In Budget, Fact Sheets


Create a $5 million immigrant integration fund to ensure the social and civic integration of immigrant residents through community-based English as a Second Language (ESL) programs and citizenship classes.

BACKGROUND: An immigrant integration fund is an innovative approach to boosting the social, civic and economic participation of Michigan’s foreign-born residents through ESL training and citizenship preparation courses. Funding for these programs via a $5 million per year immigrant integration fund would enable immigrants and refugees from communities across the state to get high-quality language training and preparation for the naturalization process, and provide competitive salaries to attract and retain committed instructors.

  • For immigrants and refugees, English language proficiency is a key to economic mobility and access to opportunities and resources within communities. Whether it’s communication with a potential employer, attending a parent-teacher conference or conversing with neighbors, English is an important part of English-language learners’ (ELL) everyday lives and a big step in integration in communities.
  • Naturalization presents an abundance of opportunities for new Americans and has a positive ripple effect on our economy. Naturalized immigrants often see an increase in their individual earnings by as much as 15%, which in turn generates greater economic growth and higher tax revenues. U.S. citizens can ensure that their voices are heard through the ballot. By voting for elected officials and the policies of the future, new Americans play an important role in strengthening our democracy and our state. Community-based citizenship classes funded via the immigrant integration fund would greatly increase the number of immigrants completing the naturalization process and becoming U.S. citizens.


  • Barriers to naturalization can keep immigrants from accessing better jobs, achieving economic security for their families, and participating civically. The largest factor tying citizenship to greater wage and economic benefits is the greater certainty that comes with permanent U.S. residence. This certainty leads to more investment in education and training by immigrant families, as well as greater entrepreneurial activity. Furthermore, the need for citizenship preparation training is clear. As of 2015, almost half (48.9%) of immigrants in Michigan were not yet naturalized citizens. In total, as of 2015 there were approxi-mately 300,000 immigrants potentially eligible for U.S. citizenship in Michigan. Without access to training, thousands of immigrants will be held back from fully participating in our communities and our economy.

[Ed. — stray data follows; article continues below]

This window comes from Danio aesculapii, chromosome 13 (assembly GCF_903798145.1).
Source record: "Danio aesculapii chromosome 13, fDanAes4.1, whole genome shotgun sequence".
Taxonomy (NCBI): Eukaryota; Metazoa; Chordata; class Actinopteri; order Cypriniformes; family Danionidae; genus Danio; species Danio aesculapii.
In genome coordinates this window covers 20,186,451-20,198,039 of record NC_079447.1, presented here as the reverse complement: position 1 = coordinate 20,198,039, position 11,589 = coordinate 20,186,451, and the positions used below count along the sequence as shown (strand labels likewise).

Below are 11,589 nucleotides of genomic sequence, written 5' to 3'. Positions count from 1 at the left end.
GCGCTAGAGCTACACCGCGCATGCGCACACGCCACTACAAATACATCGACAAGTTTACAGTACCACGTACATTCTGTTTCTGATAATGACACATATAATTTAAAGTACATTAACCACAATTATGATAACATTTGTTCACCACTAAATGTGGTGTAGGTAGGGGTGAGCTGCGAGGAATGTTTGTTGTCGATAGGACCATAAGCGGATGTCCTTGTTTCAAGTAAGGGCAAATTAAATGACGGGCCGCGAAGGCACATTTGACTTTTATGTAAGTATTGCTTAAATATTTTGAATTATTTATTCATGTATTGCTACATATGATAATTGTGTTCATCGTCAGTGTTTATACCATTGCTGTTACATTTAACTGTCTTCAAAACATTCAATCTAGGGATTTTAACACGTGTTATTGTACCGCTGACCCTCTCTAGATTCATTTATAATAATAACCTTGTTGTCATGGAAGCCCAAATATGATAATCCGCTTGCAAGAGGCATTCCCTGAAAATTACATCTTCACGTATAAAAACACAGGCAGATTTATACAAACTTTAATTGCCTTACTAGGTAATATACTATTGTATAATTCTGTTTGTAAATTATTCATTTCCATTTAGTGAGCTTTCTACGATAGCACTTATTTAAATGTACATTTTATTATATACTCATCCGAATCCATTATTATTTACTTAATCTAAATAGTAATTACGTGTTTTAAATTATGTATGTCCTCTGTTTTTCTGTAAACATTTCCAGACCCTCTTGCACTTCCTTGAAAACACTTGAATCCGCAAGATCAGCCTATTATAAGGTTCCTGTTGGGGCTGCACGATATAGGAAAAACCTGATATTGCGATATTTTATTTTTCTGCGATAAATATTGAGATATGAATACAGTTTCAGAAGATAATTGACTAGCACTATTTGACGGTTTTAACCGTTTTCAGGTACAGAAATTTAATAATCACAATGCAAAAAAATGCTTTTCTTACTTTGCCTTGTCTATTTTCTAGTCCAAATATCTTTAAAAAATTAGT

• A lack of English language proficiency holds immigrant adults back from obtaining good-paying jobs, puts them at risk of wage theft and exploitation, discourages adults from naturalizing, and can keep families isolated from wider communities. The need for ESL training is clear. Approximately 40% of immigrants 5 years of age and older residing in Michigan speak English “less than ‘very well’” compared to just 3.3% of the native-born population. Additionally, among immigrants in Michigan who are not yet naturalized citizens, almost half (49.4%) speak English “less than ‘very well.’” Funding for English language instruction would therefore be of great value to this group of immigrants who wish to become Americans in every sense of the word.

[types field=’download-link’ target=’_blank’][/types]

students in classroomcute infant with his mother